Sampling technique: the purposive sampling technique was used, hepatitis C patients visiting gastroenterology and hepatology centre at public facility for treatment will be included as per inclusion and exclusion criteria.

Blood sampling: following standard protocol, a phlebotomist collected 3 to 5 ml blood in an air sterile container to avoid any contamination.

Blood samples collection procedure: personal hygiene and cleanness of the blood collecting area was ensured to avoid blood contamination. Disposable gloves and hand sensation lotion were used to maintain sterility of the procedure. Before collecting the blood the skin was cleaned properly with an alcohol swab, as per need double cleaning was also done with another alcohol swab to ensure complete disinfection of the skin. A tourniquet was used to make the vein prominent, the needle is gently inserted in the popped up vein the tourniquet is released, and the blood is gently drawn in to the blood collection tube. Care was taken to collect the blood in the first attempt to avoid double puncturing of the veins. The blood was transferred gently into the blood collection tube.

Blood samples processing: the blood collection tube was labelled with a cryo makers, the tube was left undisturbed on the work bench, after which it was centrifuged. The centrifuge was set at 3000 rpm for 10 minutes to get clear serum. Blood sample were further subjected for biochemical analysis including Serum ALT and Aflatoxin B1 levels and rest was used for qPCR. All consumables used for blood collection and separation, essentially discarded in puncture resistant danger bins. Care was taken not to touch the red cells with the tip of the dropper to avoid breakage of red cells.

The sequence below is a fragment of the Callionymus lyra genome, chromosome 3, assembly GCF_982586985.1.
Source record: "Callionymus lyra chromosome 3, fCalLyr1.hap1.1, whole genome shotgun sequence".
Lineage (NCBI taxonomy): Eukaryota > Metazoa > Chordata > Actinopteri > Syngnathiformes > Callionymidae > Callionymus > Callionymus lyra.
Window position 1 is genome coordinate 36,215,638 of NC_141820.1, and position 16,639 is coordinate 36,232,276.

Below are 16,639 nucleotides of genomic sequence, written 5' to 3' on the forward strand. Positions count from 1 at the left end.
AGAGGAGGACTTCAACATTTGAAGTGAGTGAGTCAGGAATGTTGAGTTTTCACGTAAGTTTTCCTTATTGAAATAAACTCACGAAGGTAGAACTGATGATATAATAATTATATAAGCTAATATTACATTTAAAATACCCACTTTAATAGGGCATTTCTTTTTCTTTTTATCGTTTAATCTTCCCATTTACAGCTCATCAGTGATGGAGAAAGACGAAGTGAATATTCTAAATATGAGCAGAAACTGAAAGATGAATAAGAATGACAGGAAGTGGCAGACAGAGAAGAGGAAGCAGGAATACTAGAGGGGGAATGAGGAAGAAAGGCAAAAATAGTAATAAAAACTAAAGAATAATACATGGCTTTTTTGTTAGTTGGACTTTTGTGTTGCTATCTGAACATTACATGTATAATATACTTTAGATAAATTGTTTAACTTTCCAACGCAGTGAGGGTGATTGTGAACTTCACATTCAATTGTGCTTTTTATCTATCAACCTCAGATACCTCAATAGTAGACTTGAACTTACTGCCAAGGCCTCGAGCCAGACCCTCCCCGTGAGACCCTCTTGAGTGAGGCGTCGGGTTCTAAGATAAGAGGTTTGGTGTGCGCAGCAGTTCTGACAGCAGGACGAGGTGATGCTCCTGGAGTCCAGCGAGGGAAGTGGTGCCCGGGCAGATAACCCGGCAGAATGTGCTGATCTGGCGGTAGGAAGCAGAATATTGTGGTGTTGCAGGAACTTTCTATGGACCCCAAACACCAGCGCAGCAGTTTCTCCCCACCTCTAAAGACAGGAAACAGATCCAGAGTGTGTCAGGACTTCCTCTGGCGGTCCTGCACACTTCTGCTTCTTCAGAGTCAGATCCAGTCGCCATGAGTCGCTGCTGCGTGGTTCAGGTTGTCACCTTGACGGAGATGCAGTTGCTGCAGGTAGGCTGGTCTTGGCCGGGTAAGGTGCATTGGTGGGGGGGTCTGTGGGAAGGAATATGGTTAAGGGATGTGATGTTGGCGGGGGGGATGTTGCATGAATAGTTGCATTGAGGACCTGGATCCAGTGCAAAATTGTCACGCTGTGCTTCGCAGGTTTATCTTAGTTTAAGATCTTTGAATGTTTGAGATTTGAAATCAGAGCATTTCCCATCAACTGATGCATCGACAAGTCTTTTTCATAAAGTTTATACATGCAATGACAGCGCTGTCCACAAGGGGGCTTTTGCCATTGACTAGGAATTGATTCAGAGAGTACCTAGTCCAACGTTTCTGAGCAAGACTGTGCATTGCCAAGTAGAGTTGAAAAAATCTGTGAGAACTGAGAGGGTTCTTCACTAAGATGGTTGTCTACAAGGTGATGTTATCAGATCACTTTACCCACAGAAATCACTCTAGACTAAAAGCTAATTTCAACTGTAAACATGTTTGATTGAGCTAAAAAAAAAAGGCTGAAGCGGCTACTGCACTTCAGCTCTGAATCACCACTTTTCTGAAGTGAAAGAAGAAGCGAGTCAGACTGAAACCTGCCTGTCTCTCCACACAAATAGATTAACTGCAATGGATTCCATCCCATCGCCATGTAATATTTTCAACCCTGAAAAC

Inclusion criteria: hepatitis C positive patients with a positive PCR report for HCV ribonucleic acid (RNA); patients who were not under treatment for last 6 months to avoid interference of drug that may give false results and patients using WHO recommended treatment were included. The same time, stage of disease was confirmed from attending physician on clinical basis. Deviation in treatment protocol was considered as drop out from the study.

Exclusion criteria: patients who refuse to participate; patients suffering from any significant congenital anomaly/life-threatening disease and patients who do not had PCR based confirmed hepatitis C positive results.

Study sites: the study was conducted in collaboration with Department of Chemistry, University of Karachi, Baqai Institute of Pharmaceutical Sciences and PHRC, Research Centers situated at Jinnah postgraduate medical college (JPMC) and National Institute of Child health (NICH), Karachi, Pakistan. Ethical approval has been taken from the institutional ethical review board (IERB) of the National Institute of Child Health (NICH) and all methods and protocols were performed in accordance with the relevant standard guidelines and regulations. After explanation of the underlying purpose of the research to the participants, informed written consent was obtained. All the participants were above 18 years of age and consent to participate in the study. In order to avoid chances of data breaching, coding was done for the maintenance of confidentiality of the participants.